2020 census draws questions


What is the 2020 census about and why does it matter?

That question already has many folks scratching their heads, but we hope to answer some of your questions and encourage you to respond when it is time. 

According to the U. S. Census Bureau, the following are some of the most frequent questions about the census process. 

First of all, what is a census and why does it matter?  Every ten years since 1790 the federal government has conducted a population count of everyone in the United States. 

Information collected is the basis for distributing $675 billion in federal funds annually to communities across the country.  These funds impact items like housing, education, transportation, employment, healthcare and public policy.  The size of population centers also influences congressional and state legislative districts. 

Why should I give this information?  If the information the government has about your household is not correct,  it will impact the future of your community.  Accurate information is the basis for funding public services like schools, hospitals, and fire departments.  It allows for the development of new housing opportunities.  It also determines representation with the House of Representatives, which is tied directly to population levels.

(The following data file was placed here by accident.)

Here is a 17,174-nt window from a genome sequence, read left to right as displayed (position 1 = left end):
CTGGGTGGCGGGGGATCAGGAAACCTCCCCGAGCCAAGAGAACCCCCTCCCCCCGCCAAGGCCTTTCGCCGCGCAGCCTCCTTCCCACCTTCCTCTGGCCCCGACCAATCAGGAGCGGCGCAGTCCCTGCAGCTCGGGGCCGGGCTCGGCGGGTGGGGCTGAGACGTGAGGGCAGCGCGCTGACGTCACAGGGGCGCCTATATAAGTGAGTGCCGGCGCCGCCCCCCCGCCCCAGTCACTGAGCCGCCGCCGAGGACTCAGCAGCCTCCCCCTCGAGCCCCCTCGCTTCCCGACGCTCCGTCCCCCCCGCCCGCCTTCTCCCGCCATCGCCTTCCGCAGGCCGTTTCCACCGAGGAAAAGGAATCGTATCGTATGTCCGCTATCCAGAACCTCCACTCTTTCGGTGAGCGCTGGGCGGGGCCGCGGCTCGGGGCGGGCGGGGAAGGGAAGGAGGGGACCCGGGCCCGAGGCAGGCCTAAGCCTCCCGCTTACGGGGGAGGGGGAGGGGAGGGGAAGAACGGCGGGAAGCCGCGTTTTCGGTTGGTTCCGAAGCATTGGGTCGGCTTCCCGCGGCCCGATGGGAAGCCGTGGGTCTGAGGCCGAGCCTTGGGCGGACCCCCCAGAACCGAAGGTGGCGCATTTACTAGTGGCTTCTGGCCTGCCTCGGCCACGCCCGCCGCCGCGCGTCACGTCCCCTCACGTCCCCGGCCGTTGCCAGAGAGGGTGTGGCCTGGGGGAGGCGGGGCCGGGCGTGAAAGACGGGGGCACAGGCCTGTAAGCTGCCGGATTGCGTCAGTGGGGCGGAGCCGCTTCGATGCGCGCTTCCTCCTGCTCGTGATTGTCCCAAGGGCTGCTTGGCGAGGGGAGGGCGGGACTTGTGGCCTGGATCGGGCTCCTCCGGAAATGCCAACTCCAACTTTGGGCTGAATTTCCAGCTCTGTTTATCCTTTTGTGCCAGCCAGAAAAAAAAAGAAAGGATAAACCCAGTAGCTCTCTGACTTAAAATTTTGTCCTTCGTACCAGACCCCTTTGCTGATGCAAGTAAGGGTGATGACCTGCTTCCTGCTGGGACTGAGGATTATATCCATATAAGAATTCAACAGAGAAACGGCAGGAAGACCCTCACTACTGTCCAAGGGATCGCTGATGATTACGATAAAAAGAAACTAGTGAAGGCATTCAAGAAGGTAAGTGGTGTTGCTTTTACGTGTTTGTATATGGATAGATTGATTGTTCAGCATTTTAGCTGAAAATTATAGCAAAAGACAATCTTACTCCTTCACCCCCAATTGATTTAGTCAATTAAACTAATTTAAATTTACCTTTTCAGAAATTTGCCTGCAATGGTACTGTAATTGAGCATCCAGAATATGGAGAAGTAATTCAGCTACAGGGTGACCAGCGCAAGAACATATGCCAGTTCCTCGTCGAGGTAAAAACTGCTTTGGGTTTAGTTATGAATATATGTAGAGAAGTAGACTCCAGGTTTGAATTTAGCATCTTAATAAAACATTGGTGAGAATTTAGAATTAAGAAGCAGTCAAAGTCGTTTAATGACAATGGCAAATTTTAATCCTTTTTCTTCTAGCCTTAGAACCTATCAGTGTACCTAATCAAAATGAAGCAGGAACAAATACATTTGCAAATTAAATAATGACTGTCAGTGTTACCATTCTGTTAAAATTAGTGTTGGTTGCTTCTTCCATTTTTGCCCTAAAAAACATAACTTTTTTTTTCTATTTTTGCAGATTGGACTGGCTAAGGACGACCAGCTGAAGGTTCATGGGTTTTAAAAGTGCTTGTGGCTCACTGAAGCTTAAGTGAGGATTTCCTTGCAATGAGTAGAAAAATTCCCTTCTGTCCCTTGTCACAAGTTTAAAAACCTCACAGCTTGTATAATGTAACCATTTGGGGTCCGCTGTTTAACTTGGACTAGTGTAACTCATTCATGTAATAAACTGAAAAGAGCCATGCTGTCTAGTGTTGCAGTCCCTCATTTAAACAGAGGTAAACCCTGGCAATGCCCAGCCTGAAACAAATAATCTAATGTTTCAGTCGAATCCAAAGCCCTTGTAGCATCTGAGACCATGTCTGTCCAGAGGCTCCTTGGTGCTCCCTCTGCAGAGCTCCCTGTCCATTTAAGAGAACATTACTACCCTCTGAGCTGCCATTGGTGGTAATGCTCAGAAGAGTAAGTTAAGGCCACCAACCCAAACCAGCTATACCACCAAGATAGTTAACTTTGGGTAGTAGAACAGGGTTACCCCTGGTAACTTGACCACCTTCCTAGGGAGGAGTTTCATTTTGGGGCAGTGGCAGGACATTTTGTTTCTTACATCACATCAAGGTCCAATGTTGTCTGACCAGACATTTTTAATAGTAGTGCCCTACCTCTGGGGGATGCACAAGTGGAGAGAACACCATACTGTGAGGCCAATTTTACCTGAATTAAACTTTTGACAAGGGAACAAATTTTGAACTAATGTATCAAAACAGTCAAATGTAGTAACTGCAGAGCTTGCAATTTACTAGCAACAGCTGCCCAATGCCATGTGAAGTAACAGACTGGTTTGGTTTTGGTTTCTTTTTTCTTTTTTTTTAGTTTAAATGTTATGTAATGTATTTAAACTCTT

When will the census take place?  It will start in mid-March of 2020 and for the first time you can respond on-line.  If you have not responded by May, a personal contact will be made so go ahead and complete the requested information.  If you don’t have access to a computer you can still complete the forms by hand.   The Census Bureau says the on-line version can be completed in only a few minutes. 

Rest assured, the Census Bureau will not be asking for Social Security numbers, bank or credit card information, money or donations or political affiliation. 

Is the information that is submitted private?  It is and can not be provided to other agencies.  Intentional disclosure of information can lead to fines of up to $250,000 and five years imprisonment.  The information is for statistical purposes only.  The Census Bureau also states that they have a “robust” cybersecurity program to ensure no data breaches. 

Communities will establish what is called a Complete Count Committee to assist in the counting process.  Information about the Census will start distribution in March, and on April 1, 2020, households who have not completed it will be encouraged to do so. 

For additional information about the Census you may log on to 2020census.gov.


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